keywords = "Attitudes, Audio computer-assisted self-interviewing, HIV, Injection drug use, Seropositive",
author = "Yuko Mizuno and Purcell, {David W.} and Sonja Mackenzie and Tobin, {Karin E.} and Toni Wunch and Arnsten, {Julia H.} and Metsch, {Lisa R.}",
year = "2007",
month = "11",
doi = "10.1097/QAI.0b013e3181576795",
language = "English (US)",
volume = "46",
journal = "Journal of Acquired Immune Deficiency Syndromes",
issn = "1525-4135",
publisher = "Lippincott Williams and Wilkins",
number = "SUPPL. 2",

}

TY - JOUR

T1 - Acceptability of A-CASI by HIV-positive IDUs in a multisite, randomized, controlled trial of behavioral intervention (INSPIRE)

AU - Mizuno, Yuko

AU - Purcell, David W.

AU - Mackenzie, Sonja

AU - Tobin, Karin E.

AU - Wunch, Toni

AU - Arnsten, Julia H.

AU - Metsch, Lisa R.

PY - 2007/11

Y1 - 2007/11

N2 - Audio computer-assisted self-interviewing (A-CASI) is now widely used to gather information from many types of research participants, including injection drug users (IDUs). The purpose of this study was to describe how HIV-positive IDUs participating in an intervention trial viewed A-CASI and to identify the characteristics of participants who held unfavorable attitudes toward A-CASI. Using a sample of participants who completed 12-month assessments (n = 821), we found that most (>80%) of the sample held favorable or neutral attitudes toward A-CASI. Approximately 18% said that they would prefer an interview with a person to a computer, 12% said that they did not understand the questions they heard on the computer, and 14% said that the computer made it hard to be open and honest about risk behavior. Multivariate analyses found that participants who were more socially marginalized (with unstable housing and lower sense of empowerment) and had greater physical limitations and lower CD4 cell counts were consistently more likely to report various negative A-CASI attitudes; however, some outcome-specific findings were also noted. Our research supports the feasibility and general acceptability of A-CASI with HIV-positive IDUs, and it suggests further research exploring the associations between A-CASI attitudes and characteristics of disadvantaged populations.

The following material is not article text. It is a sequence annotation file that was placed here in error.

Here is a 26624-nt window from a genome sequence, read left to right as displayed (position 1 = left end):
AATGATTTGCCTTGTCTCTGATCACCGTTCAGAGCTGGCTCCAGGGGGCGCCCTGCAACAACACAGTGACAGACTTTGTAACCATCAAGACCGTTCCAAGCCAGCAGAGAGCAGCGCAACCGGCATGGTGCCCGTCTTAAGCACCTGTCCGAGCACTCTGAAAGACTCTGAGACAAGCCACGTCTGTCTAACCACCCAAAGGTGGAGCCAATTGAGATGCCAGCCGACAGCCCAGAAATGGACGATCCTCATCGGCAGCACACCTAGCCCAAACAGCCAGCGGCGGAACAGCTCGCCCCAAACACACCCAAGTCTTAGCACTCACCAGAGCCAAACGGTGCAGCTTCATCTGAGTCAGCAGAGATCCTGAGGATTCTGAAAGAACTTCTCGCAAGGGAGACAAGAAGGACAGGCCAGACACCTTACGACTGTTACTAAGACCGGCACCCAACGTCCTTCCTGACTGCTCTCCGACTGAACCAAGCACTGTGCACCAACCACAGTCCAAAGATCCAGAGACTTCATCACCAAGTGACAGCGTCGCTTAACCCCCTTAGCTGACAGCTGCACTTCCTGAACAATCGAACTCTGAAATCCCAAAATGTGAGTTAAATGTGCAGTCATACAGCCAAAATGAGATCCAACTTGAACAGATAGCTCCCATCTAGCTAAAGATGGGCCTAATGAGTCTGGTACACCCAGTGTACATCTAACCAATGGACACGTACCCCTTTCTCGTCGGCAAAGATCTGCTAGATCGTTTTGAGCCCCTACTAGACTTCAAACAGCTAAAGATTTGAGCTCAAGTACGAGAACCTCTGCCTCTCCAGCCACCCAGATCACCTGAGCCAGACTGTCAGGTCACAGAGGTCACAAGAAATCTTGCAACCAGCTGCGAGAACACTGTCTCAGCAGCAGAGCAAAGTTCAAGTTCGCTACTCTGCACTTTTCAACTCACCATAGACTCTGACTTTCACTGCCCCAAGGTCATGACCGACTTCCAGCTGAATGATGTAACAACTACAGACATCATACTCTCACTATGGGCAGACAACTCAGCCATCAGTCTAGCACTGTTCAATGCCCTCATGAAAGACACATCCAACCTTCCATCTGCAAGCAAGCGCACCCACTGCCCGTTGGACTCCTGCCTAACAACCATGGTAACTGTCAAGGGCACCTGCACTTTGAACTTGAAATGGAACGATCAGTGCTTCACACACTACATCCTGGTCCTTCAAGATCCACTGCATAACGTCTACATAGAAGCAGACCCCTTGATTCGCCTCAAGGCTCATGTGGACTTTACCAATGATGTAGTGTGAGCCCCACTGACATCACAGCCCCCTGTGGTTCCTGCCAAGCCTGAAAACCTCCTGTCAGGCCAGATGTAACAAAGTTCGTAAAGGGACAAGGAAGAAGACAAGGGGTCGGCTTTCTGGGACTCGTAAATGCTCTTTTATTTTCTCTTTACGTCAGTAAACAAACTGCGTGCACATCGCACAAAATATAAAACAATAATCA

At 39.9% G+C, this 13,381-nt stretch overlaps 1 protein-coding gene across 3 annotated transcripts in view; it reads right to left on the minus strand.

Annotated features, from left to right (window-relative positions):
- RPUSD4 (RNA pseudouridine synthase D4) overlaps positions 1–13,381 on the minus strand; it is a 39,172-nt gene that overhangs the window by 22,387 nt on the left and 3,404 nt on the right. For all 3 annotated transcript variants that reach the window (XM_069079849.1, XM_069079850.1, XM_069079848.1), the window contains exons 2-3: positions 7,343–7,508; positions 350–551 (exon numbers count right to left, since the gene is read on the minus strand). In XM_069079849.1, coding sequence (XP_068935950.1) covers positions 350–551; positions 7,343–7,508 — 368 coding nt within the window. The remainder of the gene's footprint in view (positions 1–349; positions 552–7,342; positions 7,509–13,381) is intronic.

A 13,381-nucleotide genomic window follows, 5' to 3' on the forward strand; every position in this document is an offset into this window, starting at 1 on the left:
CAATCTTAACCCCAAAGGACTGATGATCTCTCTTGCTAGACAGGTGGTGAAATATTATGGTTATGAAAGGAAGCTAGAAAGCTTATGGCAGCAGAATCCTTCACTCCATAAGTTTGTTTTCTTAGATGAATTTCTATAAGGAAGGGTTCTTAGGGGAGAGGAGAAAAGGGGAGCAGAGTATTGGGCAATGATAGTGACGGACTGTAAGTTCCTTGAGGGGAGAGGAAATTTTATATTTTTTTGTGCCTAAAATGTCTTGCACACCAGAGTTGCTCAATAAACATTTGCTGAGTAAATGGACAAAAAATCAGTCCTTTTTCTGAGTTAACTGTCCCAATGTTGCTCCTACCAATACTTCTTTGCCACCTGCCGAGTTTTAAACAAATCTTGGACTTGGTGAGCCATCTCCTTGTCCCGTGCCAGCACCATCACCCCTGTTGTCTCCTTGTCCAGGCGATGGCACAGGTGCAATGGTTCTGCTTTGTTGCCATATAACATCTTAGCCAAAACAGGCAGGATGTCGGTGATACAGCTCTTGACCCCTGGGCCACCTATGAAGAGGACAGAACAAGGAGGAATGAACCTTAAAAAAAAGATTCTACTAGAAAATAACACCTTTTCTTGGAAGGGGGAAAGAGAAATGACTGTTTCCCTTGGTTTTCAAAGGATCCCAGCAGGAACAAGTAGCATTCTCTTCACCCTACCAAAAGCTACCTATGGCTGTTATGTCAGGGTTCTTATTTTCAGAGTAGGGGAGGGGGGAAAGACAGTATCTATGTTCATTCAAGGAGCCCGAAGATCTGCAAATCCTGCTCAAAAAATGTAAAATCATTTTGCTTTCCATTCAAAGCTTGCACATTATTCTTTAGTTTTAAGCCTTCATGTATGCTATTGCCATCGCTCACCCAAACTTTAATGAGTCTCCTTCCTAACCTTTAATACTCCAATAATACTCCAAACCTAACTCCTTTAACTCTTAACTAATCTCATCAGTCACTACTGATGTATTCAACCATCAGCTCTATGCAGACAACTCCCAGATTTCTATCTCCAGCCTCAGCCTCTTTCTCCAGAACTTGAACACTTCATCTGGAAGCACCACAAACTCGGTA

AB - Audio computer-assisted self-interviewing (A-CASI) is now widely used to gather information from many types of research participants, including injection drug users (IDUs). The purpose of this study was to describe how HIV-positive IDUs participating in an intervention trial viewed A-CASI and to identify the characteristics of participants who held unfavorable attitudes toward A-CASI. Using a sample of participants who completed 12-month assessments (n = 821), we found that most (>80%) of the sample held favorable or neutral attitudes toward A-CASI. Approximately 18% said that they would prefer an interview with a person to a computer, 12% said that they did not understand the questions they heard on the computer, and 14% said that the computer made it hard to be open and honest about risk behavior. Multivariate analyses found that participants who were more socially marginalized (with unstable housing and lower sense of empowerment) and had greater physical limitations and lower CD4 cell counts were consistently more likely to report various negative A-CASI attitudes; however, some outcome-specific findings were also noted. Our research supports the feasibility and general acceptability of A-CASI with HIV-positive IDUs, and it suggests further research exploring the associations between A-CASI attitudes and characteristics of disadvantaged populations.

KW - Attitudes

KW - Audio computer-assisted self-interviewing

KW - HIV

KW - Injection drug use

KW - Seropositive

UR - http://www.scopus.com/inward/record.url?scp=37349106031&partnerID=8YFLogxK

UR - http://www.scopus.com/inward/citedby.url?scp=37349106031&partnerID=8YFLogxK

U2 - 10.1097/QAI.0b013e3181576795

DO - 10.1097/QAI.0b013e3181576795

M3 - Article

C2 - 18089984

AN - SCOPUS:37349106031

VL - 46

JO - Journal of Acquired Immune Deficiency Syndromes

JF - Journal of Acquired Immune Deficiency Syndromes

SN - 1525-4135

IS - SUPPL. 2

ER -